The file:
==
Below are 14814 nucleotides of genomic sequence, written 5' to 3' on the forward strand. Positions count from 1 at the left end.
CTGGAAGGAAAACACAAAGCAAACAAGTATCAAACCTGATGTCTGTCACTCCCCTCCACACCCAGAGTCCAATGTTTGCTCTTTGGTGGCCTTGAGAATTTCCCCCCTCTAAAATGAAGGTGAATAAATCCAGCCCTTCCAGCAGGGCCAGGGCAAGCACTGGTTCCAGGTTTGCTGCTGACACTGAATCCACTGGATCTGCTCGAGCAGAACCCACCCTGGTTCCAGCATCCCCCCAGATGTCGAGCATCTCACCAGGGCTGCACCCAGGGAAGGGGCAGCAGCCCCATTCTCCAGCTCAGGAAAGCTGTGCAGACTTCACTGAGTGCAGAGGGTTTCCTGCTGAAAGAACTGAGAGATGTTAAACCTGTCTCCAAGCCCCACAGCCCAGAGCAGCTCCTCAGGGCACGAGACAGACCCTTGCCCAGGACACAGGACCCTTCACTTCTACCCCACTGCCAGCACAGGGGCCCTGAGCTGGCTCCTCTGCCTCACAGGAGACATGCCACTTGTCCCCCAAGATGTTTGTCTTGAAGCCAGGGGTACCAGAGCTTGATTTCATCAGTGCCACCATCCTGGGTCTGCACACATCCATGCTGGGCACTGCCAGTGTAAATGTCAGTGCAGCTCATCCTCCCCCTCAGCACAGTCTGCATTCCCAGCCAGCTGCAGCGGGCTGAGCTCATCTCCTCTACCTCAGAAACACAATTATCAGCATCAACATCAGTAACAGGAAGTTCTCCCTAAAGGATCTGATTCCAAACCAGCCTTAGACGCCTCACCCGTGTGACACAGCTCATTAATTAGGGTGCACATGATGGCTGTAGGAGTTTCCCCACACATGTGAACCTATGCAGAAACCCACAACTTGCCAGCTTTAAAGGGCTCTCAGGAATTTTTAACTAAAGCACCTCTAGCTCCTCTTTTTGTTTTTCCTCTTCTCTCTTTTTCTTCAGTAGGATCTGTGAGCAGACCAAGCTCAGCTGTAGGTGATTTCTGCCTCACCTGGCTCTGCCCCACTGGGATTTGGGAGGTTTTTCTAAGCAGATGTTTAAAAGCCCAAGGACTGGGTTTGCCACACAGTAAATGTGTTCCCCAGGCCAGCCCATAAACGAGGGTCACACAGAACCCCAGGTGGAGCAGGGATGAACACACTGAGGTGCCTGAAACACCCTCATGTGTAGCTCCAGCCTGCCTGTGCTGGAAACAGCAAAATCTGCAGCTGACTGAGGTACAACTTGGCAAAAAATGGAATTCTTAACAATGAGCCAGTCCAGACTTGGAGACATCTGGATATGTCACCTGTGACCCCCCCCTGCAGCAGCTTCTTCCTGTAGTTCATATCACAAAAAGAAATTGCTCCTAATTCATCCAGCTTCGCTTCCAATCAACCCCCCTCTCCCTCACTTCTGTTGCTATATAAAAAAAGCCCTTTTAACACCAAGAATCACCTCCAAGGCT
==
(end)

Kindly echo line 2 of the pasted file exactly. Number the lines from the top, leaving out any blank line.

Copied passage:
CTGGAAGGAAAACACAAAGCAAACAAGTATCAAACCTGATGTCTGTCACTCCCCTCCACACCCAGAGTCCAATGTTTGCTCTTTGGTGGCCTTGAGAATTTCCCCCCTCTAAAATGAAGGTGAATAAATCCAGCCCTTCCAGCAGGGCCAGGGCAAGCACTGGTTCCAGGTTTGCTGCTGACACTGAATCCACTGGATCTGCTCGAGCAGAACCCACCCTGGTTCCAGCATCCCCCCAGATGTCGAGCATCTCACCAGGGCTGCACCCAGGGAAGGGGCAGCAGCCCCATTCTCCAGCTCAGGAAAGCTGTGCAGACTTCACTGAGTGCAGAGGGTTTCCTGCTGAAAGAACTGAGAGATGTTAAACCTGTCTCCAAGCCCCACAGCCCAGAGCAGCTCCTCAGGGCACGAGACAGACCCTTGCCCAGGACACAGGACCCTTCACTTCTACCCCACTGCCAGCACAGGGGCCCTGAGCTGGCTCCTCTGCCTCACAGGAGACATGCCACTTGTCCCCCAAGATGTTTGTCTTGAAGCCAGGGGTACCAGAGCTTGATTTCATCAGTGCCACCATCCTGGGTCTGCACACATCCATGCTGGGCACTGCCAGTGTAAATGTCAGTGCAGCTCATCCTCCCCCTCAGCACAGTCTGCATTCCCAGCCAGCTGCAGCGGGCTGAGCTCATCTCCTCTACCTCAGAAACACAATTATCAGCATCAACATCAGTAACAGGAAGTTCTCCCTAAAGGATCTGATTCCAAACCAGCCTTAGACGCCTCACCCGTGTGACACAGCTCATTAATTAGGGTGCACATGATGGCTGTAGGAGTTTCCCCACACATGTGAACCTATGCAGAAACCCACAACTTGCCAGCTTTAAAGGGCTCTCAGGAATTTTTAACTAAAGCACCTCTAGCTCCTCTTTTTGTTTTTCCTCTTCTCTCTTTTTCTTCAGTAGGATCTGTGAGCAGACCAAGCTCAGCTGTAGGTGATTTCTGCCTCACCTGGCTCTGCCCCACTGGGATTTGGGAGGTTTTTCTAAGCAGATGTTTAAAAGCCCAAGGACTGGGTTTGCCACACAGTAAATGTGTTCCCCAGGCCAGCCCATAAACGAGGGTCACACAGAACCCCAGGTGGAGCAGGGATGAACACACTGAGGTGCCTGAAACACCCTCATGTGTAGCTCCAGCCTGCCTGTGCTGGAAACAGCAAAATCTGCAGCTGACTGAGGTACAACTTGGCAAAAAATGGAATTCTTAACAATGAGCCAGTCCAGACTTGGAGACATCTGGATATGTCACCTGTGACCCCCCCCTGCAGCAGCTTCTTCCTGTAGTTCATATCACAAAAAGAAATTGCTCCTAATTCATCCAGCTTCGCTTCCAATCAACCCCCCTCTCCCTCACTTCTGTTGCTATATAAAAAAAGCCCTTTTAACACCAAGAATCACCTCCAAGGCT